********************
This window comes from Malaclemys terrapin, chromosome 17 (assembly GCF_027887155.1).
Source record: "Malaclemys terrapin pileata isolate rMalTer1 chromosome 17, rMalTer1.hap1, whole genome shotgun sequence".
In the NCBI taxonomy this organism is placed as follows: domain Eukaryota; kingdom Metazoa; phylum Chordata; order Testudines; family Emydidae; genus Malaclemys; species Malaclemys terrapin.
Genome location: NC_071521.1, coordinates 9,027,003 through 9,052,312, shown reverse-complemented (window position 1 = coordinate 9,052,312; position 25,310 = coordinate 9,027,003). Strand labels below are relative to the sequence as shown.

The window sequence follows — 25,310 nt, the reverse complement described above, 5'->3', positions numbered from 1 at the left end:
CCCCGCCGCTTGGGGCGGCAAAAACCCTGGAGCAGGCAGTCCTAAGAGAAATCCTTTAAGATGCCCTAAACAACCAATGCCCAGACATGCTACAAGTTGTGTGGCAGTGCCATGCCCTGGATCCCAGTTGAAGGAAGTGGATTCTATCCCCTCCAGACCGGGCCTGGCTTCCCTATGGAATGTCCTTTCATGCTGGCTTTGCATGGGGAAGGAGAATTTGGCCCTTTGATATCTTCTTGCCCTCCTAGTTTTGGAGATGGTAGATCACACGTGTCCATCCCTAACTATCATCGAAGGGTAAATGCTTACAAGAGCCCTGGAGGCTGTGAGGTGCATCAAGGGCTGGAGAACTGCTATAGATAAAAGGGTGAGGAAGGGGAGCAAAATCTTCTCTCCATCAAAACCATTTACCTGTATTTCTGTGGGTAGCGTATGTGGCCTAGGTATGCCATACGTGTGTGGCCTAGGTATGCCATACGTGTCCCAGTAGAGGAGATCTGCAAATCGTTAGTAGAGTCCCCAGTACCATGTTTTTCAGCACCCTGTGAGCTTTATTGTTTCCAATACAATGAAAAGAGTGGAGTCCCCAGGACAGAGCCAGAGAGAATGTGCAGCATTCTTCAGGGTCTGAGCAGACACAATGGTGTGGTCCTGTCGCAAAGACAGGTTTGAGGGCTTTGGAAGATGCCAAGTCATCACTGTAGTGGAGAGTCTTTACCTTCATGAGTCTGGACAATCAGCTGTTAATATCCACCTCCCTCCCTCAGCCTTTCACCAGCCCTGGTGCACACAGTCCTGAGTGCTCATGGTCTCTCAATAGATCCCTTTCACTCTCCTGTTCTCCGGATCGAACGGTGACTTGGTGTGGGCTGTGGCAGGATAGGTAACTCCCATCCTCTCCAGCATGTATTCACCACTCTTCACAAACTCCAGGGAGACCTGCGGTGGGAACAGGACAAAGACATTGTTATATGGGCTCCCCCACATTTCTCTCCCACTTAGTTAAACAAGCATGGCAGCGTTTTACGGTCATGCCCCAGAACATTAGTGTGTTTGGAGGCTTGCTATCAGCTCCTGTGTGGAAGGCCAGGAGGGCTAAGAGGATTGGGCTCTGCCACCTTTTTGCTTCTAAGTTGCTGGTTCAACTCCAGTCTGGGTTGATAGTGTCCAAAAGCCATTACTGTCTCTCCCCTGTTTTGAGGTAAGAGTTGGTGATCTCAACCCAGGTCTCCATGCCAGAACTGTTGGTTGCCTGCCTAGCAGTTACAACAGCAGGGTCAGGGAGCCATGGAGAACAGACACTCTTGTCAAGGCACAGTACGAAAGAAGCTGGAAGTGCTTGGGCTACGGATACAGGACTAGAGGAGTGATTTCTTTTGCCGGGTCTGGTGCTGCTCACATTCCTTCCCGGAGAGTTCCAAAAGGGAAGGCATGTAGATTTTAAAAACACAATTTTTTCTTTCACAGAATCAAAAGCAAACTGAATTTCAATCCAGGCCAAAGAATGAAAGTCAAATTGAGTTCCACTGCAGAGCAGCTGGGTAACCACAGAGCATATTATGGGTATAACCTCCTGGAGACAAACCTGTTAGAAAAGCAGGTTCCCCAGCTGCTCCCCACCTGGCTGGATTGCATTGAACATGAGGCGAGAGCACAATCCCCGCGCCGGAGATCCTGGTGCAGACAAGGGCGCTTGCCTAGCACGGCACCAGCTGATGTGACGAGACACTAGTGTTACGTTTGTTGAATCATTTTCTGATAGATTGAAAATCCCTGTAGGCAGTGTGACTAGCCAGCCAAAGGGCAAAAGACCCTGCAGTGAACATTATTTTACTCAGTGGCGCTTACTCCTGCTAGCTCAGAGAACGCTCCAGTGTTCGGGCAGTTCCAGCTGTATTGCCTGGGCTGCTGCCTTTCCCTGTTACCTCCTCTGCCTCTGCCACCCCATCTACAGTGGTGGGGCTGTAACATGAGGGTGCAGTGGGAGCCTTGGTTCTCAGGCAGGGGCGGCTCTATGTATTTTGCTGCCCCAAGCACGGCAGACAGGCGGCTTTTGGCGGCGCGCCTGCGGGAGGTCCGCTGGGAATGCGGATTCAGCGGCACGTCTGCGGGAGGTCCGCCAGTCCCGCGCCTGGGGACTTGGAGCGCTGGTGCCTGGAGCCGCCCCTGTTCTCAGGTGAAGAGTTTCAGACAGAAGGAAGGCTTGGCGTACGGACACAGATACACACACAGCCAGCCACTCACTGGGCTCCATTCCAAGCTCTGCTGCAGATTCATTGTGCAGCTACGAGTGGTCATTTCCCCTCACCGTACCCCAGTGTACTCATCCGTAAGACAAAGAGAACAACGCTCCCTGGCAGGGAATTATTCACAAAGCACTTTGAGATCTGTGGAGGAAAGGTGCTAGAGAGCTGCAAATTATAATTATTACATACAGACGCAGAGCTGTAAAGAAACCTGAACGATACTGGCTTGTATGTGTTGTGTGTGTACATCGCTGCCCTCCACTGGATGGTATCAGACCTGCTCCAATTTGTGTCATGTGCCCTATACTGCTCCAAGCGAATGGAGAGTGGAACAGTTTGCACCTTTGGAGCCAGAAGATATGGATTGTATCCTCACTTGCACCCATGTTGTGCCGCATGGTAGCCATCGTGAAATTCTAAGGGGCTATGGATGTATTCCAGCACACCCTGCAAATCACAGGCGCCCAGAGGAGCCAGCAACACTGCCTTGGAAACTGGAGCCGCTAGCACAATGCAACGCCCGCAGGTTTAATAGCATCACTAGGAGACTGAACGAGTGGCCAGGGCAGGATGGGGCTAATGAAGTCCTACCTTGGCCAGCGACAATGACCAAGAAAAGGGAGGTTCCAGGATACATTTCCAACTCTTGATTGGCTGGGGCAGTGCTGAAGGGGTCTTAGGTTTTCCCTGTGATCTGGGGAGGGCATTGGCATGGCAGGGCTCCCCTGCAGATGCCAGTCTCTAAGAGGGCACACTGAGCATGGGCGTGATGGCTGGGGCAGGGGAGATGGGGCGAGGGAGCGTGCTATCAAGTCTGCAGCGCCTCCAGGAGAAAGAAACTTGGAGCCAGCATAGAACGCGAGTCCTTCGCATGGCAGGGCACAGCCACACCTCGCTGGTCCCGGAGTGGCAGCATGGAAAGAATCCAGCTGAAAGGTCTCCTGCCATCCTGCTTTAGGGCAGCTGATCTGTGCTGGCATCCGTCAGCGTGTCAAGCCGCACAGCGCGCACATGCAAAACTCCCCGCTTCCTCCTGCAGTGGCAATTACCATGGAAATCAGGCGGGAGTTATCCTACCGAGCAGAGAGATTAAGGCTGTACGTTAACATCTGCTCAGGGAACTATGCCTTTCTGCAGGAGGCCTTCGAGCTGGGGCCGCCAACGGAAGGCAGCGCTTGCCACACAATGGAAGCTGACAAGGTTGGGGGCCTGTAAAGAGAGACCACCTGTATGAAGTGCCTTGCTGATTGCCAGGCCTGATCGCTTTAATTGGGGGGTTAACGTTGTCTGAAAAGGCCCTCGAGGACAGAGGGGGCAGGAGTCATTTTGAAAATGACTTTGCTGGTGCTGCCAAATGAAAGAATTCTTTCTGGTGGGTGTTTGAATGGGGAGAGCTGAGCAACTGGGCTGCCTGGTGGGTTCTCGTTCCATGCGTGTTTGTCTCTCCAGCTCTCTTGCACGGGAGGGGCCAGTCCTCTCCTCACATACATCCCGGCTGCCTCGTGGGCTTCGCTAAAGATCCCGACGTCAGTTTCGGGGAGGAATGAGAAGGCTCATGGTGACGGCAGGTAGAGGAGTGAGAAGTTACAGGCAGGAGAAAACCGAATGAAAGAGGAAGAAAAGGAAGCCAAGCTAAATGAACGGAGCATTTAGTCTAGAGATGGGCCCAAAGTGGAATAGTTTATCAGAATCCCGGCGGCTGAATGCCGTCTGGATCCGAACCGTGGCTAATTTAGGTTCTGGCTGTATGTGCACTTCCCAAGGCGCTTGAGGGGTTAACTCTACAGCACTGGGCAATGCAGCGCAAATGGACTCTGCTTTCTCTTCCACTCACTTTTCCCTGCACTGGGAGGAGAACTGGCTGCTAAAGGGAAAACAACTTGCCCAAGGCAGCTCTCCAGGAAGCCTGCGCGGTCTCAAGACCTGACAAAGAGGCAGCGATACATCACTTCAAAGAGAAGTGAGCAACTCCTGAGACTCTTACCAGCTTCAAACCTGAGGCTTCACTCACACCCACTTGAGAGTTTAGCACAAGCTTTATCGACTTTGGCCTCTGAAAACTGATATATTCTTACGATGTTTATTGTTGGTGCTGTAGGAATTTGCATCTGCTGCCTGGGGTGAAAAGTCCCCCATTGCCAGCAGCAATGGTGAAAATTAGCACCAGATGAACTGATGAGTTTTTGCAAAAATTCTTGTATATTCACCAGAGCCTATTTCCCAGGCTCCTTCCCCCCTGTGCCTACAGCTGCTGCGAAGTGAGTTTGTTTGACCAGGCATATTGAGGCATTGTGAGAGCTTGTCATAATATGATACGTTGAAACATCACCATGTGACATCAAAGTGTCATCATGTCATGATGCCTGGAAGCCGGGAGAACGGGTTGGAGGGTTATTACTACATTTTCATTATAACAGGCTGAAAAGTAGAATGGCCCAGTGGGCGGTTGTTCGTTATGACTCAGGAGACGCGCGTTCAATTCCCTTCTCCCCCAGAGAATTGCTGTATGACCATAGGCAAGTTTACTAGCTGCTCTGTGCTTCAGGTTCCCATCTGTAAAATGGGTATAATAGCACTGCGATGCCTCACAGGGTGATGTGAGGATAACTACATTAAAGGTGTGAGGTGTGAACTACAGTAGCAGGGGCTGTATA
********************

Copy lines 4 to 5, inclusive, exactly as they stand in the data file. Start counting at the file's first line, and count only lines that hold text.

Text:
Genome location: NC_071521.1, coordinates 9,027,003 through 9,052,312, shown reverse-complemented (window position 1 = coordinate 9,052,312; position 25,310 = coordinate 9,027,003). Strand labels below are relative to the sequence as shown.

The window sequence follows — 25,310 nt, the reverse complement described above, 5'->3', positions numbered from 1 at the left end: